Jason: Maybe even a more interesting related story though is the thing, and this came out from the US Government so who has a dog in the fight, but they said that you know, ISIS propaganda or ISIS Twitter traffic has dropped by half in the past few years because of using social networks like this, anti-propaganda going in and showing ISIS has recruited with social media primarily.
Leo: So are they doing some sort of active campaign on Twitter to tell people, “Don’t join ISIS?”
Jason: So they say, “Here’s what ISIS does to women. Here’s what ISIS does to children. Here’s what ISIS does.” And now they aren’t just obviously just the US Government going out and doing it, they’re partnering with local organizations, local outlets and they are helping them craft the messages. They’re getting the stories from them, putting them in natural languages, in Arabic, in local languages, local dialects and getting them out. And that message on social media is having a tremendous impact according to this story.
Siva: Let’s also remember that there are a lot of other people just unaffiliated individuals across Europe who have spread the word that ISIS is offering false promises to the people who decide to pack up and move to Syria where life is horrible. And there have been thousands of people who have been recruited to ISIS in Syria who are desperate to get back to their lives in Europe now because it turns out, life’s really horrible there. And it’s not the paradise they were promised. So there are lots of voices against ISIS that have nothing to do with the US government. They are local. They are distributed. They are largely, originally in Arabic. Right there, there are lots of arguments against ISIS made by the 99% of the Muslim world that has nothing to do with ISIS and actually despises it. So you can’t credit the US with it, but you know, it’s good that it’s all part of a plan. But look, and the other thing is, ISIS has been on the run for 2 years. It’s been steadily losing territory and unable to build itself out as an actual functioning state consistently. So a lot of good reasons that ISIS is losing right now. And of course that terrorism is all part of its desperation.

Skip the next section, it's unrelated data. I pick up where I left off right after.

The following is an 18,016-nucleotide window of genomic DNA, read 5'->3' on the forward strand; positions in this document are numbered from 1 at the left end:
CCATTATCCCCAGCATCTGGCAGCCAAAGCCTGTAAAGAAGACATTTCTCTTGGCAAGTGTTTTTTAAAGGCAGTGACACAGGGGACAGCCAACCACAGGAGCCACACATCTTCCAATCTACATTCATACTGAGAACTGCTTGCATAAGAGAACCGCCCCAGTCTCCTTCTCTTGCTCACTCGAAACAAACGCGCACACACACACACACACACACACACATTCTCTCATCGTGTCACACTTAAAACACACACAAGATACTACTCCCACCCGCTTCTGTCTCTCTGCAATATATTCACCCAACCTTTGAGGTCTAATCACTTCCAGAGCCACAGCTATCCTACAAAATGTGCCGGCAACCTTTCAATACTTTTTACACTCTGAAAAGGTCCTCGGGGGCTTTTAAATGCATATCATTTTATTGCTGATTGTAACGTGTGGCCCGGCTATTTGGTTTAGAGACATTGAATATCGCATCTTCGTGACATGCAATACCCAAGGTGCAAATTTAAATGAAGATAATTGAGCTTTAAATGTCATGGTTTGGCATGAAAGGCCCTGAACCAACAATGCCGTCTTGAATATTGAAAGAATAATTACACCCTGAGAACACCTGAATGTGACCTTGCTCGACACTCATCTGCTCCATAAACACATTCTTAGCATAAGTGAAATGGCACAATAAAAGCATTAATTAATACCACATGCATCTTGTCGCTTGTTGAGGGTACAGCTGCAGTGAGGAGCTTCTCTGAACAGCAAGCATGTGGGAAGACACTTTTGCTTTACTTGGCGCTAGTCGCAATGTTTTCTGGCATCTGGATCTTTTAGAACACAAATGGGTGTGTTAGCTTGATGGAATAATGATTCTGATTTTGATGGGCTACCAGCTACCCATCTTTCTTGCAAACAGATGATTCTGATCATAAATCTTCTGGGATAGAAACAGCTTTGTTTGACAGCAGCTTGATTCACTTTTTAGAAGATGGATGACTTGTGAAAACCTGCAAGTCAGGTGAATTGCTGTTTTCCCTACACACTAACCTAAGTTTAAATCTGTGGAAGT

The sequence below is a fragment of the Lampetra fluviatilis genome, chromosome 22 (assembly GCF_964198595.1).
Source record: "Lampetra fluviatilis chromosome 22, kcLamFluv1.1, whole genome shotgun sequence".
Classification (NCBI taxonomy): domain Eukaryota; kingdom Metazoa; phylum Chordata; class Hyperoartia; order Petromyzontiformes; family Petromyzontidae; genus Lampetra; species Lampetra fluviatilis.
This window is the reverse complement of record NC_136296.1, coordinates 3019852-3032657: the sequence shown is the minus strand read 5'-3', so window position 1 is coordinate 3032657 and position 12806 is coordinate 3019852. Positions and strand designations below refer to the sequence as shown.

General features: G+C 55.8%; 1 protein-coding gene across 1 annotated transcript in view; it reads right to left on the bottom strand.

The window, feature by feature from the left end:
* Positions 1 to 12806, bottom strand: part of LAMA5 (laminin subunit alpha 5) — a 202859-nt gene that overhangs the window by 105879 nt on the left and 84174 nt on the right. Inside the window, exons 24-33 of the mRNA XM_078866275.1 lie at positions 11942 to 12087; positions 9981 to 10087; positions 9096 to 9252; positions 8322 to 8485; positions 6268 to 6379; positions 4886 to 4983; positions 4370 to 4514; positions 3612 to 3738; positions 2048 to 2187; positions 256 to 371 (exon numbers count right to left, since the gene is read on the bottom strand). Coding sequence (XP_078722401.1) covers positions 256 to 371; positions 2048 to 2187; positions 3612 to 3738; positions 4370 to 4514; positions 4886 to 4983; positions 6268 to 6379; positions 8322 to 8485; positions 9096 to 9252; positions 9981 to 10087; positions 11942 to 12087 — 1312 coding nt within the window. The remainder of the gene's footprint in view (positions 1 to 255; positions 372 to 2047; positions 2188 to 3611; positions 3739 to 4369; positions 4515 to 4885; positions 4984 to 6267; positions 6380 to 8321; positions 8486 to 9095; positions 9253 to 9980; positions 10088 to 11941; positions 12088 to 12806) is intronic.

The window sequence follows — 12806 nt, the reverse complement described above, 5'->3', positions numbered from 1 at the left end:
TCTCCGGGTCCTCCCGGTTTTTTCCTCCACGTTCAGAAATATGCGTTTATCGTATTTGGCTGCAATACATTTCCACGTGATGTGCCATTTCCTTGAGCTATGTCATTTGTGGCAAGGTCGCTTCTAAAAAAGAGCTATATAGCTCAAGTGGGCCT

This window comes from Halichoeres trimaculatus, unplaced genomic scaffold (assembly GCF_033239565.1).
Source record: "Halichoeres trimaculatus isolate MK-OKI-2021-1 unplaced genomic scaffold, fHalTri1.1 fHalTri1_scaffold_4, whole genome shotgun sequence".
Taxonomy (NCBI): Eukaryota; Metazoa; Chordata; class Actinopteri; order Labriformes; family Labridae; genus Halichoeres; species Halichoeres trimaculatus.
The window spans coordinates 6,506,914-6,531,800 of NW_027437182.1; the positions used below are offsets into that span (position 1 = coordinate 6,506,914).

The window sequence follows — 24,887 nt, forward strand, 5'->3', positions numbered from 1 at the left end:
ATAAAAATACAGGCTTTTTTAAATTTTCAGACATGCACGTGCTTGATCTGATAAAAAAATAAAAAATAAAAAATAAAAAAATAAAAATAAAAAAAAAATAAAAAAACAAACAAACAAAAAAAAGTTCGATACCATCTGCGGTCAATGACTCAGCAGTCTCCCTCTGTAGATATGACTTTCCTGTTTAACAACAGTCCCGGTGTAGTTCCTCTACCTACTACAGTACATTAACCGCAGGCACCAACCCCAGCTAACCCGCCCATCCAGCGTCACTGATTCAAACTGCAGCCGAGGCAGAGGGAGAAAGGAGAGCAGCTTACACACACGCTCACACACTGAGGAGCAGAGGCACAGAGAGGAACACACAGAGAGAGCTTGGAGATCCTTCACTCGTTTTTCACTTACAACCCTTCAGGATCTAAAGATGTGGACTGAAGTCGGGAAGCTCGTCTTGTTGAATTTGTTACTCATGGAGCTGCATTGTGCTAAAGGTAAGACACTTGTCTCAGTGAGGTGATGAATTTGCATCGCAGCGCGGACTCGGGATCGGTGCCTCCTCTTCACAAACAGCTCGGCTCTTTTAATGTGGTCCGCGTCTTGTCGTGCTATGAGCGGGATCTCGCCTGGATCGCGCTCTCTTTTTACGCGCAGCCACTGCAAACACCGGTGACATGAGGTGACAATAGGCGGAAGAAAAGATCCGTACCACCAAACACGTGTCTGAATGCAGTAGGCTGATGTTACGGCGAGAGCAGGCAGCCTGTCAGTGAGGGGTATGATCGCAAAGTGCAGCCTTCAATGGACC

Leo: It’s interesting though that the social media becomes one of the tools. However effective it is.
Jason: Because those others, to your point, Siva, it was their stories, you know the people in those communities themselves, not—the US was helping them package it and tell those stories on social media better because the problem was ISIS was really good at telling these stories using propaganda on social media and that’s what was influencing people to come and join. And they were using the locals to help them package and tell their stories better and in ways that on social media reach people and our counterpoint.
Siva: That’s assuming the US government knows what it’s doing.
Leo: Well I agree with you on that.
Owen: Those stories about ISIS were because people were not intelligent. And there’s always going to be slow people in the world. And at least—
Leo: There’s always people who want to believe whatever that is.
Owen: I’m saying, like you’ve got Google. So even though somebody told me that this place is a paradise, ok, I’m moving out of this location now because it is due in part to where I live and where the stuff is going on in the world. So I went to go look for a new house. I call the guy on the phone about his property. He told me this story that just sounded unbelievable by his company. He’s like, “Oh, do you want to sign up today?” And I said, “What’s the name of your company again?” He’s like, “Oh, da-da-da” I’m like, “Well I’m going to hang up and—“
Leo: And Google you.
Owen: Yea. So if you’re telling me that there’s Shangri-La and whoop-de-whoo and cookie dough, you know what I’m going to do? Hey, let’s go look at the cookie dough and see. A lot of people don’t do that. Get away and go to Syria. You want to come home? You might as well stay there because the lightbulb is not one.”
Leo: I love this tweet. Xeni Jardin—
Jason: I think part of the problem is, sorry, was just when they looked it up, when they did Google it or looked for it, they weren’t finding the counterpoint. So now they find the counterpoint. It’s easy to find now.
Leo: Love this tweet from Xeni Jardin who’s a friend of the show. She’s a Boing Boing contributor. She tweeted not so long ago, July 3rd, “Dude, ISIS is bombing Muslims.” By the way, I don’t think she thought a lot of people would read this tweet. “Dude, ISIS is bombing Muslim people and Muslim communities during the Muslim holy month of Ramadan. How is ISIS Muslim? No, they’re psychopaths.” Almost 60,000 retweets, 44,000 likes.